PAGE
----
If you don’t feel like micro-managing the forage-and-reproduce process of your nanobots, you can order them to automatically forage and reproduce by themselves. In this video, a smaller, faster nanobot competes for limited resources with a larger, slower nanobot. If we let this run for an extended period of time, the faster nanobot would sweep the population. Thus, E&C is a full-fledged simulation of evolution by natural selection.

Feel free to leave feedback on this page. We hope to have a public playable demo soon, so keep an eye out!


  1. […] free to leave feedback on our lab page. We hope to have a public playable demo soon, so keep an eye […]

  2. This looks very interesting. If you need any support in terms of alpha testing/beta testing, there are members of the Ann Arbor Science & Skeptics that are available to provide assistance! Heh! Good luck!

    • Randy Olson says:

      Thank you for the kind words and support! More beta testers are always welcome. Drop me an email (rso@nullrandalolson.com) and we will be in touch when the demo is released.


  3. ey! just found out about this extremely interesting development.
    please keep me updated and let us know if more beta-testers are needed from the southern hemisphere

  4. Chris Kmiec says:

    I am extremely interested in this idea. As an MSU student, is there a way for me to get involved? I am currently a cognitive neuroscience major interested in the implications of video games. Thanks!

    • Randy Olson says:

      Hi Chris, thank you for your interest in the game. At the very minimum, we can add you to the list of closed beta testers for the game. The beta testing phase should be coming very soon. If you’d like to be added to that list, just send an email: olsonran@nullmsu.edu. After beta testing, we can discuss future projects relating to the game.

  5. dralexcobalt says:


    Is there any further development of the resource mechanic past the single value resource bricks in the above demonstrations?

    Patrick Abeli

  6. Hi Patrick,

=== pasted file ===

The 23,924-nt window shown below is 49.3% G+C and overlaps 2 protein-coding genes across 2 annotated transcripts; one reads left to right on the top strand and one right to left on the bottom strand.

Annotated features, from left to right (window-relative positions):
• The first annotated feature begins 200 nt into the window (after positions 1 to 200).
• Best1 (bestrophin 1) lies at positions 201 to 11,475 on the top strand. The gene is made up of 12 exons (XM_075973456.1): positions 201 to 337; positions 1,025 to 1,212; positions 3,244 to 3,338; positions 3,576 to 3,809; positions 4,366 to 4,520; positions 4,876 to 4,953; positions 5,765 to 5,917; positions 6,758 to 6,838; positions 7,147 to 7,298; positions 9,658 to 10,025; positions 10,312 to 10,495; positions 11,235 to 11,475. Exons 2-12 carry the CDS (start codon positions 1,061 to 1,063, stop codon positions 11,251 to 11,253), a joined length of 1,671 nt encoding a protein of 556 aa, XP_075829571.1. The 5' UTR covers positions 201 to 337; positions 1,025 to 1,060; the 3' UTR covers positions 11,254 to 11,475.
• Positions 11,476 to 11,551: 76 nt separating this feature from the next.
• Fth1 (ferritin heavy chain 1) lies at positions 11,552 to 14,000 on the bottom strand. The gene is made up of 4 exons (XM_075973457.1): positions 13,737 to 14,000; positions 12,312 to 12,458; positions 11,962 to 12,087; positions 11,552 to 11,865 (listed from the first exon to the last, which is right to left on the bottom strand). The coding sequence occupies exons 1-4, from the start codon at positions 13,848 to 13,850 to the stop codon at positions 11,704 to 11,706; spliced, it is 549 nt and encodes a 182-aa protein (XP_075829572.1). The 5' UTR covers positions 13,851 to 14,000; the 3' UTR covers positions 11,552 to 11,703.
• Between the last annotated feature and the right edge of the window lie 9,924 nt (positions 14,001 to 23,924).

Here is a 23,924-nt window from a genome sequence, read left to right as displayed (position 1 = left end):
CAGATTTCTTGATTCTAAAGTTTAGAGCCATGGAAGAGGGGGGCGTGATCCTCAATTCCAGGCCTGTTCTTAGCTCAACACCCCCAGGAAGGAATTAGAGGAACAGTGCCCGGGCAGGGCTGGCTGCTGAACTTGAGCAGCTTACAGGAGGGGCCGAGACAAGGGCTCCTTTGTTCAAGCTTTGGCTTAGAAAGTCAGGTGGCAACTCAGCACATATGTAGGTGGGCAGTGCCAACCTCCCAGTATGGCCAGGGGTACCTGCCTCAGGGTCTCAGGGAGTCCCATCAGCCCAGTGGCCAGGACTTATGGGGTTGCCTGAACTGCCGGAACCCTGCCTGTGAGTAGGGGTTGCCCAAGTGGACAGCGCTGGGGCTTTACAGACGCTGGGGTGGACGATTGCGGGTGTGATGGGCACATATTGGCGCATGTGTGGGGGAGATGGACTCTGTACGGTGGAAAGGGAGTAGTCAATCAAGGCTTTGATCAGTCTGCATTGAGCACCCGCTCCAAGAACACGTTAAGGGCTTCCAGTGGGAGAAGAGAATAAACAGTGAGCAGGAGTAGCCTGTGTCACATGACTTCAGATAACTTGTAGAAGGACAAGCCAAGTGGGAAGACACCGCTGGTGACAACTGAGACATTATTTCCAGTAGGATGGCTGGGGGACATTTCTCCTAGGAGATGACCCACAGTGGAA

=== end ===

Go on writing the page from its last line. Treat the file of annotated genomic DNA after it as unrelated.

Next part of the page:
The cubes still count as only 1 resource. When they are worth more it speeds up the reproduction process since the bots need 3 resources to reproduce. This means more bots on screen faster which slows the frame rate down to much :/ If you have any comments/suggestions feel free to post!


    • dralexcobalt says:

      I didn’t think about the frame rate issue. What if the resource blocks could be worth less too, say anywhere from 0.1 resources to 2.0 or something? If each nanobot had a “pool” of resources that it could draw from that was not only an integer value, but still took 3.0 of these resources to reproduce, you could still keep reproduction to an equivalent value.

      Additionally, you could make movement in space and attacking cost resources. This would put addition processing load for each unit time, but it could be interesting.

      But it seems to me that, at least in the “battle” scenario, there should be an increase in resource value obtained by defeating an enemy that is more fit (larger, faster). Similarly, if you ‘defeat’ a much less fit (smaller, slower) enemy, they would give you less resources. This might increase the total number of resource blocks on screen at any given time, which may in turn slow down the frame rate, but stationary blocks are probably easier to render than an animated nanobot.

      Just some thoughts,


  7. […] ago, we unveiled the early versions of Evolve & Conquer, a video game for teaching evolution that we’ve been developing in-lab. We’ve come a […]